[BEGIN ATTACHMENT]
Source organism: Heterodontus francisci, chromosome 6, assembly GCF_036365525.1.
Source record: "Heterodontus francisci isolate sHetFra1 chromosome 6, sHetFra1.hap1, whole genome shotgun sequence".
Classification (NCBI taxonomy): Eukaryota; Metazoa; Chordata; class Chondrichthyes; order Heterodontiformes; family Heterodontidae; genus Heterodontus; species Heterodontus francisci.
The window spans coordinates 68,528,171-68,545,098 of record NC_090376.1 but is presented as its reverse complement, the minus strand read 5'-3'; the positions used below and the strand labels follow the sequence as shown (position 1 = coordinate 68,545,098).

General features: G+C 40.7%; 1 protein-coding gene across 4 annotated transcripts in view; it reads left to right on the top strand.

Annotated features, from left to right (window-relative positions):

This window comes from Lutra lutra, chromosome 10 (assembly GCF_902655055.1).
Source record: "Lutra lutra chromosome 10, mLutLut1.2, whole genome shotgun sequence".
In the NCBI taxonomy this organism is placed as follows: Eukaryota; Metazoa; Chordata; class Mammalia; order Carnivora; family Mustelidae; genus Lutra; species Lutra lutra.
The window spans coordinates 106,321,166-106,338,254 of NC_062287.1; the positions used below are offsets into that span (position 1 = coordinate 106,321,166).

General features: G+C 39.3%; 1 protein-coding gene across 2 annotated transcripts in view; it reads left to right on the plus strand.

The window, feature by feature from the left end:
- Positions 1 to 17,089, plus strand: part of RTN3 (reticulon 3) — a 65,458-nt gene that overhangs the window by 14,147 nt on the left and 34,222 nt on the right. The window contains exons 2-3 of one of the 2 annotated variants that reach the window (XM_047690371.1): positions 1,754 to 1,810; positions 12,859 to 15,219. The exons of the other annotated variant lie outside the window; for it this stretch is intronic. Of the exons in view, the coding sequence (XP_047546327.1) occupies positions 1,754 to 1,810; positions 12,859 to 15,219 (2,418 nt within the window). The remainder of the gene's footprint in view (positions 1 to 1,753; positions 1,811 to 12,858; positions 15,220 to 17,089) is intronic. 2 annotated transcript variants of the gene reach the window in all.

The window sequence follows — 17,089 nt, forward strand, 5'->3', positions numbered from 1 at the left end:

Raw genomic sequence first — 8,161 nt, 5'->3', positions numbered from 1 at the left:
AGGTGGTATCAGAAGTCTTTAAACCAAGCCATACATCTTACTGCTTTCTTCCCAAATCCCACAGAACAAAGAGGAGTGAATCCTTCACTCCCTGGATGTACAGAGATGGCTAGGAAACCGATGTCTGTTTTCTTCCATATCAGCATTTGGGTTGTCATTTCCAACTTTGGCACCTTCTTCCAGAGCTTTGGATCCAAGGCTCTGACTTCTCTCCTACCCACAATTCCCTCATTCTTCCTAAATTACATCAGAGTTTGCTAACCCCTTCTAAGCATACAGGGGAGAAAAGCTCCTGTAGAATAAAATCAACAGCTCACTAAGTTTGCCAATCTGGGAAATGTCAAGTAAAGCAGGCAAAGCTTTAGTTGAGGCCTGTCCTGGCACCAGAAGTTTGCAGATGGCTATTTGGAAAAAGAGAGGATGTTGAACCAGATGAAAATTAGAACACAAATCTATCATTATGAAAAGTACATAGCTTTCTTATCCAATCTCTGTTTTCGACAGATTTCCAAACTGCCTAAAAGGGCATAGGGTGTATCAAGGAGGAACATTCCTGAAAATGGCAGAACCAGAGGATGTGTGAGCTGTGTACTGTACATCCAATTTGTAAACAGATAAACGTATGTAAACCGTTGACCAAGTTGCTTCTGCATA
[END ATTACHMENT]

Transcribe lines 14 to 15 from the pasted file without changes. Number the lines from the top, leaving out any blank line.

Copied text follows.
The window sequence follows — 17,089 nt, forward strand, 5'->3', positions numbered from 1 at the left end:

Raw genomic sequence first — 8,161 nt, 5'->3', positions numbered from 1 at the left: